The Senate Ethics Committee found no evidence of wrongdoing by Republican Sen. Kelly Loeffler of Georgia after investigating stock trades she made weeks before the coronavirus caused markets to plunge.
Loeffler received a letter from the committee Tuesday, saying it has dismissed its inquiry into complaints alleging insider-trading by the newly appointed senator and her husband.
“Based on all the information before it, the Committee did not find evidence that your actions violated federal law, Senate Rules, or standard of conduct,” said the letter by Deborah Sue Mayer, the committee’s chief counsel.
Last month, the Justice Department closed its own investigation into Loeffler’s stock trades.
“The Senate Ethics Committee has come to the exact same conclusion as the U.S. Department of Justice: Senator Loeffler did absolutely nothing wrong and has been completely exonerated,” Loeffler’s office said in a statement. It called the allegations “unfounded and unsubstantiated attacks.”
Scrutiny over her stock trades had dogged Loeffler since March. She joined the Senate in January, an appointment that forced Loeffler to immediately run for election in November. Georgia’s special election rules mean she will face opponents from both parties on the same ballot. They include GOP Rep. Doug Collins, a close ally of President Donald Trump, and Democrat Raphael Warnock, pastor of the Atlanta church where Martin Luther King Jr. preached.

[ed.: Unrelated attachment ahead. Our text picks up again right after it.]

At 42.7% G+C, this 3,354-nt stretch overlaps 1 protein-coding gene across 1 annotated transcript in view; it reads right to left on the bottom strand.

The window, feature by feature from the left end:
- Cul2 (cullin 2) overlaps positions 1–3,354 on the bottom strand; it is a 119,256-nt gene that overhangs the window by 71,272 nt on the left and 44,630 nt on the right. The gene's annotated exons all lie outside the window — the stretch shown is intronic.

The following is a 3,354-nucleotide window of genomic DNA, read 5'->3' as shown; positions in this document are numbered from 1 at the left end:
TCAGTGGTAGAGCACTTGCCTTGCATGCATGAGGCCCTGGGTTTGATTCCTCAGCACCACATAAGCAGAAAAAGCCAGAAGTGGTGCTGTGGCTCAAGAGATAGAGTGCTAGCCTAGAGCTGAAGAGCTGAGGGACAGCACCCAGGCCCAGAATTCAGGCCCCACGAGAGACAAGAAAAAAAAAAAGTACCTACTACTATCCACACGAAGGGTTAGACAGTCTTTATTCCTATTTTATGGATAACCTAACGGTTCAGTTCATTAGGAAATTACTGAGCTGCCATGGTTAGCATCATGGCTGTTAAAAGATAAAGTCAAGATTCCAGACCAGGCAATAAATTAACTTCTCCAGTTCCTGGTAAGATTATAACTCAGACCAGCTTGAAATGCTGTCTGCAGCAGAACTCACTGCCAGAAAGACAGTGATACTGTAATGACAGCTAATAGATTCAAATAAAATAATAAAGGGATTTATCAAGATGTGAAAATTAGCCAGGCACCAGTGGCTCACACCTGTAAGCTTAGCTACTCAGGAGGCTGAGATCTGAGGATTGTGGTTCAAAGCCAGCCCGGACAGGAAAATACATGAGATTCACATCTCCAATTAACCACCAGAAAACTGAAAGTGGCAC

Financial reports required by the Senate show Loeffler and her husband dumped substantial portions of their portfolio and purchased new stocks around the time Congress was receiving briefings on the seriousness of the pandemic. The scrutinized trades included buying between $166,000 and $415,000 in shares of DuPont de Nemours, a chemical company manufacturing protective equipment in exceedingly high demand because of the pandemic.
Loeffler has said the accounts were managed by third-party advisers. Her husband, Jeffrey Sprecher, is chairman of the New York Stock Exchange. Loeffler worked as an executive for the exchange’s parent company, Intercontinental Exchange, before her appointment to the Senate.